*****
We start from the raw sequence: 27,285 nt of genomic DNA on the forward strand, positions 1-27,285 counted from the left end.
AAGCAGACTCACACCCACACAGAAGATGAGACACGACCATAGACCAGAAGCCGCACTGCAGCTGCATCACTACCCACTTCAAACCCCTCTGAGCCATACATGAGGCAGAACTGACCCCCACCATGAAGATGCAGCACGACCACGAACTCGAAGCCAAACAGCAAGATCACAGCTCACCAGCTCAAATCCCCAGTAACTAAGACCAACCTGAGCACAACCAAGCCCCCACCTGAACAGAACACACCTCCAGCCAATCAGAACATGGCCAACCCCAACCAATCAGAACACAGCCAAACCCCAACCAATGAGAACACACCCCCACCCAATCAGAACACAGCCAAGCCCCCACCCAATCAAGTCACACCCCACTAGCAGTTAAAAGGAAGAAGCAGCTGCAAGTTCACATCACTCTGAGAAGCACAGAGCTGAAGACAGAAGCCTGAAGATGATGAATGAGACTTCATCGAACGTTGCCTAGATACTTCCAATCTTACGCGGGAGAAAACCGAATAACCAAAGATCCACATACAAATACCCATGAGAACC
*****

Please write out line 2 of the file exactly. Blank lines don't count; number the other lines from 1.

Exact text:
AAGCAGACTCACACCCACACAGAAGATGAGACACGACCATAGACCAGAAGCCGCACTGCAGCTGCATCACTACCCACTTCAAACCCCTCTGAGCCATACATGAGGCAGAACTGACCCCCACCATGAAGATGCAGCACGACCACGAACTCGAAGCCAAACAGCAAGATCACAGCTCACCAGCTCAAATCCCCAGTAACTAAGACCAACCTGAGCACAACCAAGCCCCCACCTGAACAGAACACACCTCCAGCCAATCAGAACATGGCCAACCCCAACCAATCAGAACACAGCCAAACCCCAACCAATGAGAACACACCCCCACCCAATCAGAACACAGCCAAGCCCCCACCCAATCAAGTCACACCCCACTAGCAGTTAAAAGGAAGAAGCAGCTGCAAGTTCACATCACTCTGAGAAGCACAGAGCTGAAGACAGAAGCCTGAAGATGATGAATGAGACTTCATCGAACGTTGCCTAGATACTTCCAATCTTACGCGGGAGAAAACCGAATAACCAAAGATCCACATACAAATACCCATGAGAACC